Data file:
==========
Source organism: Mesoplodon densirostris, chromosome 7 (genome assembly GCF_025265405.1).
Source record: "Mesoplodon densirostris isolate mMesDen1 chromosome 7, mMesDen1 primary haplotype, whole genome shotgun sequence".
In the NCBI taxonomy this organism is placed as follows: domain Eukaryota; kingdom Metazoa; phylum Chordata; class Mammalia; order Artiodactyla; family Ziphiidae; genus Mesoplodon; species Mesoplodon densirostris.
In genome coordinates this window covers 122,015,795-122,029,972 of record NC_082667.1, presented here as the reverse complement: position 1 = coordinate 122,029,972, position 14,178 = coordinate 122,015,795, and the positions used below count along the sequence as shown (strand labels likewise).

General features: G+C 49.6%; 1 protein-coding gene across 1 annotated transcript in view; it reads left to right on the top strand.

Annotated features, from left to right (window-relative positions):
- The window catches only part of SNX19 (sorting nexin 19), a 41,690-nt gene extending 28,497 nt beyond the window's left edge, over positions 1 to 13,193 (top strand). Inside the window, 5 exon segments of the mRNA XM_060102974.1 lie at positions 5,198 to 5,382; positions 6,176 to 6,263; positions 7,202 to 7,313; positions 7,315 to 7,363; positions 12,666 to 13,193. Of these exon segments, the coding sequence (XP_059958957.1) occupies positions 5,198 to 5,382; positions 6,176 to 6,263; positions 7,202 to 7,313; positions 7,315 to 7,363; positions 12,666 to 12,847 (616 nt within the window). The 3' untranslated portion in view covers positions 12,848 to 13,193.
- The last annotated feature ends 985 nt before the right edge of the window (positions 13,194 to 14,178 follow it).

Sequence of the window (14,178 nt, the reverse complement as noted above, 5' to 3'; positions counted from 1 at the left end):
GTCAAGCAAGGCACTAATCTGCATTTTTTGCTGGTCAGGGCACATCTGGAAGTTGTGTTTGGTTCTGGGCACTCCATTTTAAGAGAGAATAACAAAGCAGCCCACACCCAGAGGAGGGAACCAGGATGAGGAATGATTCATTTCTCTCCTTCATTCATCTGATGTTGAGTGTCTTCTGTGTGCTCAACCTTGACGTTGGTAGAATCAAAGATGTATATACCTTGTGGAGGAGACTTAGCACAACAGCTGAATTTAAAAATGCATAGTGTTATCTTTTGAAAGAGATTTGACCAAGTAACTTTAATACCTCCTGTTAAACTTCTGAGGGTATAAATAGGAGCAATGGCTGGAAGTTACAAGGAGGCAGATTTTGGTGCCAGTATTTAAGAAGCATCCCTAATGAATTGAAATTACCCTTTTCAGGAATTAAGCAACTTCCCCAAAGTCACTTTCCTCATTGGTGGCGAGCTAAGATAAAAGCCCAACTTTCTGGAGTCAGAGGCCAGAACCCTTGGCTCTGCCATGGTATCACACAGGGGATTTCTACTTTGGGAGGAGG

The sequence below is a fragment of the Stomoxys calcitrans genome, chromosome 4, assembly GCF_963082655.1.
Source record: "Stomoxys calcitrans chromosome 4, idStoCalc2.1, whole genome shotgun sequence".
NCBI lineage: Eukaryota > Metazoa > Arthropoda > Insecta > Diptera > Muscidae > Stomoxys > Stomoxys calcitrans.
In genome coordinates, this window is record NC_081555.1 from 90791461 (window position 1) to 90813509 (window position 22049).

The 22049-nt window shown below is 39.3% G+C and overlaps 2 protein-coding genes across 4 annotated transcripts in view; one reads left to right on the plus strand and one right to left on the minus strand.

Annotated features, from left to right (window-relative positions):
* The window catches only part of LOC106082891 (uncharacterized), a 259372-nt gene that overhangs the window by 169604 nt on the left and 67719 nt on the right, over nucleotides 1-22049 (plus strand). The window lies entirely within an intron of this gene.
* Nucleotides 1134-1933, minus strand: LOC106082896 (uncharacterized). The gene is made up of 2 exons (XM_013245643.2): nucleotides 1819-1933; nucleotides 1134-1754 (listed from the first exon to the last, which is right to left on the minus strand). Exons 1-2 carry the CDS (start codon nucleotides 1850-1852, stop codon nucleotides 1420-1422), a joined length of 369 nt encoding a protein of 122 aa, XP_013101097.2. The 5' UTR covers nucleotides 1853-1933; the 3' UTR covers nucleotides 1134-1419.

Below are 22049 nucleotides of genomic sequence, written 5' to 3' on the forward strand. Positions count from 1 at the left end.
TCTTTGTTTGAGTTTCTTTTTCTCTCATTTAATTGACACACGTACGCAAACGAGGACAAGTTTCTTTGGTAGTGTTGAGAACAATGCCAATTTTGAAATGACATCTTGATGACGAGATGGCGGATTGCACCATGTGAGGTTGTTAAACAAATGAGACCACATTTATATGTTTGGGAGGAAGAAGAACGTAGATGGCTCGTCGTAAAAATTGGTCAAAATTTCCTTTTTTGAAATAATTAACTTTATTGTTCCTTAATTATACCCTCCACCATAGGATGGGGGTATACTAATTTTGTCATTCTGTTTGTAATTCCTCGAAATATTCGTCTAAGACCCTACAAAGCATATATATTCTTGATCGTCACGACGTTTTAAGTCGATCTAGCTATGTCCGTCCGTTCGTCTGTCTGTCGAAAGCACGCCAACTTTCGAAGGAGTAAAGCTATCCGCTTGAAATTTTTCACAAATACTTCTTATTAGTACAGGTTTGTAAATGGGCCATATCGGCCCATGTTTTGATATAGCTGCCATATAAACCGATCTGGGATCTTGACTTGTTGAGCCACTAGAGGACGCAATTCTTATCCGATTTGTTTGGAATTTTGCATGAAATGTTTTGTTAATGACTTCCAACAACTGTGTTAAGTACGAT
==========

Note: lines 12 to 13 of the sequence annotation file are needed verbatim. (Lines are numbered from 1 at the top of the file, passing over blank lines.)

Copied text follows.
Source record: "Stomoxys calcitrans chromosome 4, idStoCalc2.1, whole genome shotgun sequence".
NCBI lineage: Eukaryota > Metazoa > Arthropoda > Insecta > Diptera > Muscidae > Stomoxys > Stomoxys calcitrans.